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Thread: Keep from feeling overwhelmed

  1. #1
    Cyburbian dandy_warhol's avatar
    Aug 2005

    Keep from feeling overwhelmed

    i think i've brought this up before, but how do you keep from being overwhelmed?

    what do you do when you ask for help but it falls on deaf ears or there is no one who is able to help?

    case in point, our Urban Designer left after 23 years. with her she took 23 years of knowledge, plus how to staff our Historic Commission. now she's gone and no one knows what's going on with that Board, or even who is on it. there doesn't even seem to be anything written down anywhere.

    how do you start from scratch when you're in the middle of the process?
    In the end, we will remember not the words of our enemies, but the silence of our friends. -Martin Luther King Jr.

  2. #2
    Cyburbian Masswich's avatar
    Nov 2002
    Ocean to the east, land to the west
    That's hard. Part of the equation is how much time you are willing/able to put into it. On the one hard its a pain that someone left and you're holding the bag. On the other hand, its a real opportunity for you to do some professional growth and take on some new responsibilities.

    This may not give you any rewards at your current job - at least not financially. However, it allows you to build experiences for the resume and you can turn that into a better job later on. Think of how good it sounds to potential employers if you say "The Urban Designer left, and all her institutional knowledge was gone. But I was the one who picked up the pieces and made the process work better than before, even while doing my current job."

    Of course, if your current boss is so blind as to not understand that you need some slack to pull off this extra responsibility you may have to resort to more short-term solutions...

    Good luck.

  3. #3
    Super Moderator luckless pedestrian's avatar
    Aug 2005
    in a meeting

    I wish you were going to Vegas!

    In your particular situation I would say pragmatically that you have to start over from scratch

    there must be a Board list somewhere, minutes, something that says who is on it (Clerk's office, maybe) - assemble them, introduce yourself and start anew with them by asking the commencement question of "what is the most important issue facing your work as a Board?"

    you have to move on like that previous person was never there and start a new filing/admin system yourself -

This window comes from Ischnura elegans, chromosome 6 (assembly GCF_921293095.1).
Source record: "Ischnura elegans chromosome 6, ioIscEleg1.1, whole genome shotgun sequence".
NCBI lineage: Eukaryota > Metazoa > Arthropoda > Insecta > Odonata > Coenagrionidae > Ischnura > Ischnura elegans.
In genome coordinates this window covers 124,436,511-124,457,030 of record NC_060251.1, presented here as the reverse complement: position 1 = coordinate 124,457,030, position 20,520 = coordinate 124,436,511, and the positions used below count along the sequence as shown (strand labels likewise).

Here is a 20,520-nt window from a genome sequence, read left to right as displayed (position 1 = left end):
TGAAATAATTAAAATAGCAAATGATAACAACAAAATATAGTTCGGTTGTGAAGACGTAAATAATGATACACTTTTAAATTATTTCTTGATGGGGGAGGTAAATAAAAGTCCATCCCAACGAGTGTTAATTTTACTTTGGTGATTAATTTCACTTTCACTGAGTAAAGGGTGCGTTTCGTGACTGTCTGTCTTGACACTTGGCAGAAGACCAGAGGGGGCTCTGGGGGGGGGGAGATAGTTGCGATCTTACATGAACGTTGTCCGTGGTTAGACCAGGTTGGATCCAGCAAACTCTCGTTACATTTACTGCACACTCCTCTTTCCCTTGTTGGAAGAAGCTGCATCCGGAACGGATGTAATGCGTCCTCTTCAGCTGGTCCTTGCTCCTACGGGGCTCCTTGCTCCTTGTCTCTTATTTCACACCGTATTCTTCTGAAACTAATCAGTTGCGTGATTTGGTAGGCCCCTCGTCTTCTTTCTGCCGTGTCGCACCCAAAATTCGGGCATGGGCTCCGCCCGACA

you can do it - look at it as a good thing that there isn't an over worn path you have to walk in - you have to start over - if no one will help that's a sign to take it on yourself

    in general I work on not being overwhelmed constantly - I think list making, blocking out time on my Outlook Calendar for things I need to work on, baby steps in completing things (my list isn't a global "save the world today", it's "call so and so back", "send an email to what's his face on that project over there" - break things up into their parts -

    even planners who are trained to think big picture can get overwhelmed by the big picture and need the safety of a thumbnail picture sometimes

  4. #4
    Dec 2006
    Trace her steps.

    I was in a similar situation when I started this job a few years ago. The last designer left about 2 years before I started, and everything was disorganized: files not in the right cabinet or in the wrong folder on the network, memos were inconsistent, and the AutoCAD files were one big jumbled mess. I also had an entire basement of 50-60 filing cabinets that needed to be weeded out and re-organized in order to get my job done). It just took several months worth of extra weekends and evenings to get things organized.

    I also created several SOPs (Standard Operating Procedures) that I learned how to write in the military for basic tasks, and before I start a new job, will devote a considerable amount of time to drafting more of these in the last two weeks of the current job.

  5. #5
    Cyburbian DetroitPlanner's avatar
    Mar 2004
    Where the weak are killed and eaten.
    Why not pick up the phone and call her? If she left under bad terms, maybe that would be a lesson for management.

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